Two Missouri Inmates, Two Tales of Justice Delayed
Once an innocent person is entangled in the criminal justice system, it’s damningly difficult to wrench them free.
The public is only vaguely aware of this. After all, that’s the point. Someone sentenced to prison is out of the public eye. Out of sight, out of mind.
Yes, in recent years there have been highly publicized cases where inmates are exonerated, found to be completely innocent of a crime that they’ve been serving prison time for. Those cases take years of painstaking legal work. Years as in decades, as a rule.
My city, Kansas City, is in the glaring media spotlight currently because of such a case.
Kevin Strickland, 62 has served time for three 1978 murders that a widening swath of legal experts believe he did not commit. He was 19 when he was convicted.
The state of Missouri, via the attorney general’s office, is fighting Strickland’s release at every turn. Despite a key witness reportedly attempting to recant her id of Strickland. Despite the insistence of his innocence by others involved in the case. And despite the current county prosecutor’s investigation and declaration that Strickland is innocent.
The legislature had to pass a new law giving the county prosecutor the ability to take the case back to court. That’s happening now with an evidentiary hearing.
For sure, Missouri’s stand is heavily politicized. It’s about sounding tough on crime, pleasing a GOP line scripted for future political advertisements, over an honest assessment of the facts.
If Strickland’s story isn’t embarrassing enough for the state, there is a lesser-known case, one that’s equally damning on Missouri’s commitment to justice.
This is not a story about innocence. It’s one of fairness and humanity.
Bobby Bostic should have walked out of a Missouri prison years ago.
But when a judge sentences you to serve 241 years at the age of 18, for crimes committed at the age of 16, the concept of walking free is swallowed by reality.
Until now. A new law, written to manage the complexities of Bostic’s case, is allowing him to go before the parole board early in November.
It would be disingenuous to claim that Bostic as a juvenile offender simply made some poor choices. He went on a drug-addled crime spree of robberies, targeting good Samaritans that were delivering gifts to impoverished families in St. Louis.
He committed serious crimes, threatening the victims with a gun. But the bullet that was fired, thankfully only grazed a man.
No one was murdered. No one was even seriously injured, at least not in the outward physical sense. The trauma he and his older accomplice inflicted could very well have caused lifelong complications of PTSD. Especially for the woman they kidnapped, and whom the older man of the duo sexually assaulted.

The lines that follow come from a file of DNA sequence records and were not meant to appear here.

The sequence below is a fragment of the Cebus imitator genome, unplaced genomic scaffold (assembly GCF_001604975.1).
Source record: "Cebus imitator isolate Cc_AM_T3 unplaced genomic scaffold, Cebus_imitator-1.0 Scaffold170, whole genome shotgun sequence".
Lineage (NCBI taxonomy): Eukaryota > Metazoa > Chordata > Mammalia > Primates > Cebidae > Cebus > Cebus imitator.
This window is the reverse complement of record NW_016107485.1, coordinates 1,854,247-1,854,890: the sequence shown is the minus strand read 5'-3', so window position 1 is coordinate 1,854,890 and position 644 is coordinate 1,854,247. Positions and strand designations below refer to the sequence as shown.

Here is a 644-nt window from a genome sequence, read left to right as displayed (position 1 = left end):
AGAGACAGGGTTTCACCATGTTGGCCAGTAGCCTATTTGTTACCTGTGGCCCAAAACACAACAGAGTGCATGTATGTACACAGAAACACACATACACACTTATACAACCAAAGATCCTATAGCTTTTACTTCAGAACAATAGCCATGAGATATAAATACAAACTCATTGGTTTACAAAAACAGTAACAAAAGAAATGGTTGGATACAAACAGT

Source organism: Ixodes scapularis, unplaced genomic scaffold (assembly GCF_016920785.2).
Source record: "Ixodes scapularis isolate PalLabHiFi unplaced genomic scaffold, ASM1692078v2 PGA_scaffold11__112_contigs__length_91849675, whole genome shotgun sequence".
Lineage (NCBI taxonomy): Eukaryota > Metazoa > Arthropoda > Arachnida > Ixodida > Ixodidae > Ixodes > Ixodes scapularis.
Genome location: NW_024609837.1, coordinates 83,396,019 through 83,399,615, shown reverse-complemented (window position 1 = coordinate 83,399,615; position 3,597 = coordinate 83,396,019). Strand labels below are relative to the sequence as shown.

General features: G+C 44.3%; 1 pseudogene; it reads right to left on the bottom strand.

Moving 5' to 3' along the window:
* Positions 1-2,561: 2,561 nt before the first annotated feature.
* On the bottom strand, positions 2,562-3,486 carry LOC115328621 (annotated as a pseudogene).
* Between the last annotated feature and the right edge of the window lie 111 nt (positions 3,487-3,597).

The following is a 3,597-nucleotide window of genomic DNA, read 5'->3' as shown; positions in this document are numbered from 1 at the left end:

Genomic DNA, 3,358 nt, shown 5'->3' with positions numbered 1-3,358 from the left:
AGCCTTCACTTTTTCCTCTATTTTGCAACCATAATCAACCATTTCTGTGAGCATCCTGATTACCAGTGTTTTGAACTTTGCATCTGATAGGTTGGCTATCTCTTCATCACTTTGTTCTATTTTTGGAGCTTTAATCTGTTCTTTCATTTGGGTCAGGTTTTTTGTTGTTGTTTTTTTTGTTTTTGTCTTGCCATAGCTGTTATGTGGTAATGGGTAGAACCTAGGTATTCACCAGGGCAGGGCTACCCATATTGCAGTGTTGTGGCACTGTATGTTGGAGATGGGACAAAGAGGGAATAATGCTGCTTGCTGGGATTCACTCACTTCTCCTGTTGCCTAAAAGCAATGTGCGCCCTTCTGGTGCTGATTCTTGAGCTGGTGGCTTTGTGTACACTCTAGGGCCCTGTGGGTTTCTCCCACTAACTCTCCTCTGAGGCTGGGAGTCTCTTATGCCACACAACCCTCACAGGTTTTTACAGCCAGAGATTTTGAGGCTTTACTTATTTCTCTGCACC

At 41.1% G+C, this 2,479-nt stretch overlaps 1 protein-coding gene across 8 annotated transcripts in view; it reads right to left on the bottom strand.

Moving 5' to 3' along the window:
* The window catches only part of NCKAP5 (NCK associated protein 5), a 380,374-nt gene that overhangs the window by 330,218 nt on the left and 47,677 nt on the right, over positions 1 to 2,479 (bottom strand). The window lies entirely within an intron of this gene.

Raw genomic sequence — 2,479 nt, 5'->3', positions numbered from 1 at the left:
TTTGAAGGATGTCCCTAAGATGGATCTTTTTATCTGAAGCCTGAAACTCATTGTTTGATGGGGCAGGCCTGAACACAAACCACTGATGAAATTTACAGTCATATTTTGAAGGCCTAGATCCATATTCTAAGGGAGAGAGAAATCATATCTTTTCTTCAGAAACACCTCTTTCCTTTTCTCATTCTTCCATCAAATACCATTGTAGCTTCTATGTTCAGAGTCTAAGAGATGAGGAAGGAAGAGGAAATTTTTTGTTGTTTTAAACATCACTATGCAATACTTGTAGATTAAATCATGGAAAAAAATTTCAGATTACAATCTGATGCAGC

At Bostic’s sentencing, the now retired judge Evelyn Baker tossed a verbal bullet. She told the young man that he’d “die in the Department of Corrections.”
Baker regrets the remark and the judicial ignorance that caused her to pile on years of time. She’s admitted to many in the media that back then, she judged the crimes of the child before her as if he was already an adult, fully able to reason and contemplate the consequences of his actions.
We now know that a 16-year-old boy’s brain is not fully developed. Conversely, that reason for leniency at a juvenile’s sentencing, also begs to consider Bostic’s capacity for rehabilitation. He’s had time to mature.
The judge was Black, as is Bostic. In fact, Baker was Missouri’s first Black female judge at the circuit court level.
At the time, the idea of juveniles as “super predators” had taken hold, causing some to see violent youth as utterly incapable of redemption.
Through the years Bostic has drawn a fair level of support. His story has been retold by major newspapers, television stations local and national.
The ACLU of Missouri has helped spread the word, not only to Bostic’s case specifically, but to the changes necessary to the law and attitudes so that his situation won’t be repeated. There are no guarantees in how he’ll be judged by the parole board.
Somehow, the secret sauce of just the right amount of media attention, the building of political and social pressure has just never coalesced around Bostic.
Kim Kardashian has not called. Nor has any number of celebrities who have attached themselves to the causes of people incarcerated who are believed to be innocent.
Probably it’s because he’s a convict, a St. Louis man from a poor family with few resources, a fact that is only exacerbated by the amount of time he’s already served.
At 42 years old, Bostic has served longer than many people who commit far more serious crimes, even murder.
That fact alone, deserves deep scrutiny.
Often, there aren’t legal levers in place to argue a new hearing or trial. Witnesses die. There’s a changing of the guard in prosecutor’s offices and within police departments. And always, there are new crimes being committed by others, the daily hum of violence that absorbs the attention and time of everyone in criminal justice.
Stopping to look backward, or even directly at those who are imprisoned under questionable evidence or for unfair sentences, is just not the norm.
©2021 Mary Sanchez. Distributed by Tribune Content Agency, LLC.